Questions for IAB VP Public Policy Mike Zaneis

  |  September 30, 2008   |  Comments

Zaneis discusses self-regulation, enforcement, educating the industry about public policy, and what it's like representing the IAB on Capitol Hill.

mikezaneis.jpgCall it growing pains. The online ad industry's largest trade group, the Interactive Advertising Bureau, expects to help establish and enforce guidelines for the use of data in online ads -- soon. As Congress, the Federal Trade Commission and state governments threaten intervention, it's time the industry grows up, says VP Public Policy Mike Zaneis.

"And part of growing up as a trade association is meeting the public policy challenges," he told ClickZ News in an interview this week.

To that end, the IAB may announce plans to establish data security and disclosure-related enforcement capabilities alongside other parties in the next four to six weeks.

Over cold borscht and a way-too-big turkey club at Times Square's Polish Tea Room, Zaneis discussed self-regulation, enforcement, educating the industry about public policy, and what it's like representing the IAB on Capitol Hill.

Q: Can you give me a sense of your background and how that informed your approach to your work?

A: What I like to say is I'm really just a hack lawyer and lobbyist in Washington, D.C. I've always worked in the technology telecom area...but really on the legislative side of things -- intellectual property, telecommunications, ecommerce, privacy, data security. When I was at the U.S. Chamber of Commerce I ended up being the executive director for e-commerce within our lobby shop, and so handled all those issues.

Q: You were with the Chamber of Commerce right before you joined the IAB, right?

A: Right. I started talking with some of the member companies before I even took on the job and it became very apparent to me that it was not a technology trade association but really a media trade association or an advertising trade association... That, of course, intrigued me. But I didn't have a background in media or advertising, so it's been a real learning curve.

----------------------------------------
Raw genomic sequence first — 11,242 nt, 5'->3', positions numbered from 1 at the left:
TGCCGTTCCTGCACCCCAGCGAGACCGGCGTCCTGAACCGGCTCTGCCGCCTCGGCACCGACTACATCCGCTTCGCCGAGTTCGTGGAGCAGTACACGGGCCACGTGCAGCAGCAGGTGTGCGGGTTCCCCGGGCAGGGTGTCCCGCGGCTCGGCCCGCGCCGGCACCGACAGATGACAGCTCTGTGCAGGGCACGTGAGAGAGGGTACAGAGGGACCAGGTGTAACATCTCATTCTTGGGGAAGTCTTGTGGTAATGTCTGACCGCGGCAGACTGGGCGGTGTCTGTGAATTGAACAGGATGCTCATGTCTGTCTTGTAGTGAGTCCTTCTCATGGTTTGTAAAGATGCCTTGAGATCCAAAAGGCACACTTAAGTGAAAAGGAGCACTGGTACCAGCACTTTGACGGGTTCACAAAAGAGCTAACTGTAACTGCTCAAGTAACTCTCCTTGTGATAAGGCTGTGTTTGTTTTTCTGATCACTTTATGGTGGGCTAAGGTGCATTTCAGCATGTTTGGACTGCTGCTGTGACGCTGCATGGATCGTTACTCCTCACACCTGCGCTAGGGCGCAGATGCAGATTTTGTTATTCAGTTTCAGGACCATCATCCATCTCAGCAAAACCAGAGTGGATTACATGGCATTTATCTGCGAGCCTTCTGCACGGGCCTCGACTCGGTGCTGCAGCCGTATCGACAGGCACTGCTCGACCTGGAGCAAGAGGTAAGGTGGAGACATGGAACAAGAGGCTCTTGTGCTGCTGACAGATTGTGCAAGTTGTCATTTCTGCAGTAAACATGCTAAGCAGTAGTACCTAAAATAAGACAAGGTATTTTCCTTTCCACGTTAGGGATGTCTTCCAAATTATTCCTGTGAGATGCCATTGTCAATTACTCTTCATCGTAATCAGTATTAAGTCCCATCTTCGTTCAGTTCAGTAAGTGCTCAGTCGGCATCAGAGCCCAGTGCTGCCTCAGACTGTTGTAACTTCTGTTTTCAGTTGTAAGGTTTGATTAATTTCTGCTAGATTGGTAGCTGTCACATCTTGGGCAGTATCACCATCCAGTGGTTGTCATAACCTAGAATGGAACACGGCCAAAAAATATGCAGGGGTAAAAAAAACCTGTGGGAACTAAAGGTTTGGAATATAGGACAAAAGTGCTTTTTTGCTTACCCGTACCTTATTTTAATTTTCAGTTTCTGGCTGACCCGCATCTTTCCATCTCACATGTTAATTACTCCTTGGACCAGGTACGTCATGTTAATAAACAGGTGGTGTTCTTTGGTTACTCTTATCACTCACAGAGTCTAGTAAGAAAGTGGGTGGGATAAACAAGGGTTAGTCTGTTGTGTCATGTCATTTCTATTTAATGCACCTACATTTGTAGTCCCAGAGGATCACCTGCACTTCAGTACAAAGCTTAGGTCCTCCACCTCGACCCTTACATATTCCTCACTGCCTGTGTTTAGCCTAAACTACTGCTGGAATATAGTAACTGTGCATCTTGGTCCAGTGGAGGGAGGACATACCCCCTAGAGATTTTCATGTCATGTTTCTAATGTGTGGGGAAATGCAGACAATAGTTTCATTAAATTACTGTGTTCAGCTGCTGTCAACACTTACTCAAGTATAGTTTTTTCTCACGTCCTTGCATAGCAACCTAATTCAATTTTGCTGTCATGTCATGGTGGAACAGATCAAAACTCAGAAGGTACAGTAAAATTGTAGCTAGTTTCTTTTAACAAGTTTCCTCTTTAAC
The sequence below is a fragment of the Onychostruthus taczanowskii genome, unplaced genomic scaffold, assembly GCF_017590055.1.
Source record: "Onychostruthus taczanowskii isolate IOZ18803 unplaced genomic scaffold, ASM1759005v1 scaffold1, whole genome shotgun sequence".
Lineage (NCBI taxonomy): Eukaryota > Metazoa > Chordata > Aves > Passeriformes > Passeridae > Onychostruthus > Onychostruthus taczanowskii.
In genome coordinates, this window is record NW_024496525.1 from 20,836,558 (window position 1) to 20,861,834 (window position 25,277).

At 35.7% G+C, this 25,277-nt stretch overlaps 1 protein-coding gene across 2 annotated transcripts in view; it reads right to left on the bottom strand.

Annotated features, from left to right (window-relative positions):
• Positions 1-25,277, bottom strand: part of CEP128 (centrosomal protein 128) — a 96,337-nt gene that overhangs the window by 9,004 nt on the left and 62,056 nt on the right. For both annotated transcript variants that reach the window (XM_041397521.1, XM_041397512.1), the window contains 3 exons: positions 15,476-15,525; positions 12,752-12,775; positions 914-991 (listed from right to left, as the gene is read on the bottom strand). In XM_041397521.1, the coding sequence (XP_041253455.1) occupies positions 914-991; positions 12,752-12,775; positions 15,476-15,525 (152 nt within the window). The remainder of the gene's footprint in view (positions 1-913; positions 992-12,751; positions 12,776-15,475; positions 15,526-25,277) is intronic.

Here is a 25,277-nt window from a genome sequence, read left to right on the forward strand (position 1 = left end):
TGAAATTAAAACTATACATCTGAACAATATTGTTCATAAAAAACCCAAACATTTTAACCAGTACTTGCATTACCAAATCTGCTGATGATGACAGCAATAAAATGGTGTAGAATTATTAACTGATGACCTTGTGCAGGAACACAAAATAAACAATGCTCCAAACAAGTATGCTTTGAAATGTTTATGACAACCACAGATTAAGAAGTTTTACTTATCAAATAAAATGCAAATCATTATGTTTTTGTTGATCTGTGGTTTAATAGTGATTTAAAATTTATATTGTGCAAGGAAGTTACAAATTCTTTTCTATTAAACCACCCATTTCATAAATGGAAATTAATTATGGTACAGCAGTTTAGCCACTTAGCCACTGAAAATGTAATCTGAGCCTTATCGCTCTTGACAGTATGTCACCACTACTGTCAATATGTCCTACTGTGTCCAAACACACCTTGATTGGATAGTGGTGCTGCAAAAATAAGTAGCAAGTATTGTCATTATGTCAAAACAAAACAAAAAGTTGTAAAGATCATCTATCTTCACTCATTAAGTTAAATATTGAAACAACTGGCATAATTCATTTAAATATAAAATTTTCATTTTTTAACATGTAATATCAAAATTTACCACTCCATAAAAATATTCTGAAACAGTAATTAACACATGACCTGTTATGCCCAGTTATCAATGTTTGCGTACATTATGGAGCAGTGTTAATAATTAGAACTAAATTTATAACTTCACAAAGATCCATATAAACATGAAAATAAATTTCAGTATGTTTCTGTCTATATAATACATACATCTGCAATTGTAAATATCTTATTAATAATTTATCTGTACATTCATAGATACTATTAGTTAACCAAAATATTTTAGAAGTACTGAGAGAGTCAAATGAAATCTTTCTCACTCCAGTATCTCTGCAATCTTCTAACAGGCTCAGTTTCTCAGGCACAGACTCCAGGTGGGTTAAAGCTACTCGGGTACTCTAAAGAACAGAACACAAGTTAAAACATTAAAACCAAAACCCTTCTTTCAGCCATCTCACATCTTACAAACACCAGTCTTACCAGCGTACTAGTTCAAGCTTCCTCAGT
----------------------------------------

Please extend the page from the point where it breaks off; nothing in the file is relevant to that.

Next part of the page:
Q: What does the IAB need to change to mold itself as a public policy operation?

A: First and foremost we need to continue to get high level buy-in from our members. So many of the online properties are run by salespeople or people from the marketing side or the technology side... Many of our members represent the online division or company within a larger company.

They're thinking sales, sales, sales. Getting them more bought into "I need to care about public policy because it can impact what I am able to do" -- we've done a great job of that.

The second board meeting ever under Randy [Rothenberg, IAB President and CEO] and myself, we brought [our board members] all to D.C., brought in some high level policy makers to talk to them about what's going on, just to get them bought in. We need to continue to do that.

I think operationally what we need to focus on is continuing to grow and whether it's just IAB growing, or growing the number of companies that are engaged in D.C. The reality is these companies have far greater resources than a trade association can have. When you talk about member companies like Google and Microsoft, you have 20-plus people in their government relations [division], you need to harness those resources... These are the people that employ constituents for Members of Congress, and so they want to hear from these companies, these local companies.

That's also what we're trying to do on the small publisher side: build an army of small publishers and help them understand how important public policy is so we can bring them to Washington, D.C. to tell their story.

Q: Does the IAB have to think more about state government now in addition to federal government?

A: Working on state stuff will be key. I think we'll see a serious increase in the number of state bills that affect this industry potentially. So, we're going to have to focus there heavily next year. And I think the debate is going to be, in D.C., it's been so event-oriented...you get a set of hearings around competition. You get press around the ISP model of behavioral targeting, and you get hearings around ISP BT. But I think that will broaden. I think the debate becomes more broad, about how data is collected and used for marketing and advertising purposes online. And I think it impacts more industries than just publishers and portals; I think the advertisers, the agencies, e-commerce companies, are going to be involved with this. If it gets incredibly broad, then I think you start bringing in folks like the financial services sector and the healthcare folks.

Q: It sounds like you are going to create data security and disclosure enforcement alongside some other organizations. Do you have an idea of when that might be official?